Perez-Muñoz, Rogers, and Woody will be the first students to complete the new cognitive neuroscience minor in the Department of Behavioral Sciences at CBU. Dahlke and Gabriel are currently graduate students in psychology at the University of Memphis.
Sable also co-authored a poster at the SPR meeting with faculty members from Salisbury University, the University of Wisconsin-Stout, Pennsylvania State University-Erie, and Swarthmore College entitled, “Infrastructure and resources for research at primarily undergraduate institutions.” CBU has become a national leader in engaging undergraduate students in research in the fields of psychophysiology and cognitive neuroscience. Dr. Sable is involved in efforts to enhance communication and information sharing among schools that engage undergraduates in similar research.
Andrea Perez-Muñoz (Psychology ’17) is the lead author of “Clockwork Case Study: A Personality Assessment of Alex from A Clockwork Orange,” was published in the Spring issue of the Journal of Psychological Inquiry.
The article is based on a term paper Andrea wrote for Dr. Jeff Sable’s PSYC 219 (Personality) course in fall 2014. Andrea said, “I remember thinking this was the most fun I’d had writing a paper, but I never thought it would be published!”
Dr. Sable, who frequently reviews manuscripts under consideration for publication in scientific journals, recalls, “The paper was so thorough and well-written, I thought, ‘This should be published!’ When Andrea submitted it, the reviewers seemed to agree!”
Andrea added, “I think I do my best work when I am genuinely interested in what I am doing. That kind of passion, coupled with my desire to engage in everything I do with a high degree of academic integrity, is my key to success and this publication is just one outcome of living by that rule.”
Dr. Sable believes Andrea’s success demonstrates the value of hard work in class, stating, “You never know what might come out of something that’s ‘just a class assignment’. What happens in class is as real as you make it.”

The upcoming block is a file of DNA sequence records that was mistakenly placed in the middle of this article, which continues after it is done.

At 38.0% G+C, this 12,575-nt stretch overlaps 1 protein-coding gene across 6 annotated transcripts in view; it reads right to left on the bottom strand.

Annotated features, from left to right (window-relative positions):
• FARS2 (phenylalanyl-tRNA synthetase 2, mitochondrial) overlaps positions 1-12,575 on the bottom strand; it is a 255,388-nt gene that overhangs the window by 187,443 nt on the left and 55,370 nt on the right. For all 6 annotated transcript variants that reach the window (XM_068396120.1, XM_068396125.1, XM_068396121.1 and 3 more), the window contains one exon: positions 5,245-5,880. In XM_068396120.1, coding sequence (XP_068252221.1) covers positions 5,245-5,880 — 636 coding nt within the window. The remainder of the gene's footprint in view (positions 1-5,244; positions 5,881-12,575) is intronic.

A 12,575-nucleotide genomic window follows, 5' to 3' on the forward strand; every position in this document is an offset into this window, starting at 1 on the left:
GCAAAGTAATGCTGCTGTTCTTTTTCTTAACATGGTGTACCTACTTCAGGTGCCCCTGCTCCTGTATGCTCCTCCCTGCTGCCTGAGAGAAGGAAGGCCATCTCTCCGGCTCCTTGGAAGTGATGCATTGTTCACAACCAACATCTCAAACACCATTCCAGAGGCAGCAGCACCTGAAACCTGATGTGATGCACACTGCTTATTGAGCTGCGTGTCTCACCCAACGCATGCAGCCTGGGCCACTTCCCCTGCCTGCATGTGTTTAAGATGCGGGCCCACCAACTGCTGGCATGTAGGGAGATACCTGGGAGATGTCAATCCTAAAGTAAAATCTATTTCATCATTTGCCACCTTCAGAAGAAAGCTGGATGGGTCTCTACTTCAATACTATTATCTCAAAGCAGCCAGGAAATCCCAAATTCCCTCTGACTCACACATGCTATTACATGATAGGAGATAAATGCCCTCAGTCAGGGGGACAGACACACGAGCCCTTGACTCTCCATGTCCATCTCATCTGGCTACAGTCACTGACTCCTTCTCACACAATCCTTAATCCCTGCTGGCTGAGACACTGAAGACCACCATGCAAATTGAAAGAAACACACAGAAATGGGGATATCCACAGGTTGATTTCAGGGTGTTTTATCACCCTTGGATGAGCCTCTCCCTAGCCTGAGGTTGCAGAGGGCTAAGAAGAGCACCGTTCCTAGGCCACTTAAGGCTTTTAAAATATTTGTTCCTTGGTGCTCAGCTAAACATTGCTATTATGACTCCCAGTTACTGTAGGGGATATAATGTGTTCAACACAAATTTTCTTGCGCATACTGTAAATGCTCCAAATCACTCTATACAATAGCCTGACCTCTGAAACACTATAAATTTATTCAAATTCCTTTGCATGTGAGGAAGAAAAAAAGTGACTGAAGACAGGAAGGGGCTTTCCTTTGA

The full issue, including Andrea’s article, is now freely available online.
CBU alum Dennis Foley (’82) wrote and produced not a Stranger, a drama about a down-and-out, 50-year-old former high school teacher with a dark secret who befriends three 12-year-old boys, and helps one come to grips with his father’s death. Problems arise when police suspect the teacher of wrongdoing. The film was directed by and stars James Russo (pictured left).
Michalyn Easter (History ’13), a recipient of a Master of Arts in Teaching degree from Teachers College, Columbia University in New York, has returned to the Memphis area to teach high school Social Studies and to unite education with community activism in the city. She is the founder of Our Grass Our Roots, “a grassroots, non-profit movement to assist in transforming the North Memphis neighborhood into an economically sustainable, community focused, cultural capital that will be the grounds for fighting gentrification and citizen displacement, involving the community, structures and businesses already present, and nurturing the individuals within the community to help make Memphis a better place.”
Danielle Hobbs (Psychology ’13) was recently named Embarker of the Week by The New Memphis Institute: Embark is bringing together and shaping Memphis’ next group of young professionals. Our Embark alum are high-performing twenty-something change-makers who work together to make a meaningful mark on our city. We recognize those Embarkers making ripples in their professions and communities.
Bryan Williams (MAT ’03) was named as one of Memphis Business Journal’s Top 40 Under 40.
David Vaughn (Psychology ’12) and Kara Jones (Psychology ’12) were joined in marriage on Oct. 22.
Brinsley Cooper (Psychology ’17) earned a spot on the All-Tournament Team at September’s CBU Volletball Invitational. Cooper hit .364 with 33 kills, 17 blocks, and five aces in 16 sets as she led the Lady Bucs to wins over Barton, Southwest Baptist, Saint Joseph’s, and Arkansas Tech.